The more things change, the more they stay the same. Back in 2011, Phil Davis’s landmark randomized controlled trial looking at the effects of making papers OA concluded that OA greatly increased readership of papers, but had no impact on citations, generally because the majority of readers at research institutions who were likely to do the next experiments and cite those papers already had access to them. But OA was declared to have worked well because it extended access beyond research institutions to the general public. Cut to 2023 where a group of researchers looked at what happened to US Department of Energy National Laboratory research after the 2013 Holdren Memo went into effect, requiring public access to funded papers within 12 months of their publication. Unsurprisingly, the freely available papers were not cited any more than subscription articles, but they do turn up significantly more (42%!) in patents, particularly patents from smaller companies. So, once again, the message is that OA really works, but less so for academia than for commercial development of research. Economic development is a key reason why governments fund research, so this offers clear evidence of OA ROI (return on investment).
A new preprint from Hanson et al. offers some tremendously useful data on the current state of scholarly publishing. Expect to see Figure 2, detailing “the rise of the special issue model of publishing” featured prominently at every meeting you attend over the next few years. One quibble – in their analysis, it is difficult to discern what constitutes “growth” versus what is actually consolidation (which continues to occur at a rapid pace). The “growth” (publishing more papers) shown for many publishers in the study is not due to the launch of new publications or growth in the size of existing publications, but rather the moving around of publications between publishers and from independently published to partner-published journals. This is mitigated somewhat by the authors’ work measuring articles per journal, but remains a confounding factor. The elephant in the room of the article though, is that while much of what the data shows describes the impact of activities from MDPI, Frontiers, and Hindawi, the authors attribute the results to the entire publishing industry, rather than calling out the clear driving forces behind the problems they note.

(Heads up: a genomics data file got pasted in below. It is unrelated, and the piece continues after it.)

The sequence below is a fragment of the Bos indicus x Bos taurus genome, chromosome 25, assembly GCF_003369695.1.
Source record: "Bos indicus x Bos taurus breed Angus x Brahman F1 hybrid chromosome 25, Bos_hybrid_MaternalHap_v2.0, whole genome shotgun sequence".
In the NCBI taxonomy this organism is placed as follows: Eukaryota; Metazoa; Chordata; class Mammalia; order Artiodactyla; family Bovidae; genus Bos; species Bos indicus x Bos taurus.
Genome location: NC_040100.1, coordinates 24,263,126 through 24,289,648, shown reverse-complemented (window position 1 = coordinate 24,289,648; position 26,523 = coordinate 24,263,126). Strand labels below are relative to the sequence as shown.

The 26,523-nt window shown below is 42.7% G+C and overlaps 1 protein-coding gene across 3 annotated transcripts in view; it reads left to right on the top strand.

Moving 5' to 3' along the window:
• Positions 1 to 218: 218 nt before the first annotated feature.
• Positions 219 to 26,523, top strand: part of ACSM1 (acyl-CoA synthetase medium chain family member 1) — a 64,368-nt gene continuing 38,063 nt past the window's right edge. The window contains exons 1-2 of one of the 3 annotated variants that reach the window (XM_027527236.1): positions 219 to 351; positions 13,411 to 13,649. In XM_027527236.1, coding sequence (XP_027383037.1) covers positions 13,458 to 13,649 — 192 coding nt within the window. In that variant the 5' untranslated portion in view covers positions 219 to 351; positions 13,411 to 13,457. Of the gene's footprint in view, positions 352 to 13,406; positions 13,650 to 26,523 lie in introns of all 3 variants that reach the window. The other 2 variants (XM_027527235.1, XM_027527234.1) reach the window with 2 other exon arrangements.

In a recent issue of Nature, researcher Dritjon Gruda suggests that publishers start allowing authors to submit the same manuscript to multiple journals at the same time. The reasoning here seems flawed: the problem Gruda hopes to solve – how to get research results out faster – can largely be solved by posting one’s work as a preprint, rather than asking an already strained peer review system to massively increase its workload. The industry seems to have responded in the negative to this request, if only coincidentally, through the release of a new duplicate submissions detector tool from the STM Integrity Hub, primarily aimed at detecting the activity of paper mills.
This month’s AI food for thought includes a fascinating article in The New Yorker that looks at what happens to AI after it has ingested all the material out there and largely replaces human-generated writing. Where will it then find data for further training? One suggestion is “synthetic data,” which the AI systems will generate themselves, but many are skeptical that this is a real thing, given that, “no matter how smart you are, you can’t learn new facts about the world by reviewing what you already know.” On a more positive note, Business Insider looks at the fears about AI-driven job loss through similar concerns around the launch of Excel and ATMs. The short answer is that while both made some jobs go away, in the end each created more jobs than were lost.
Here’s one we’ve never seen before – a preprint exposes the latest method for manipulating journal article citationsthrough adding a long list of fake citations to a paper’s metadata at the point where Crossref mints its DOI. While we at The Brief do not endorse this unethical behavior, we do at least have to give some respect to the hustle and innovation shown here.
I have certainly not always responded in an ideal manner. —Michael Eisen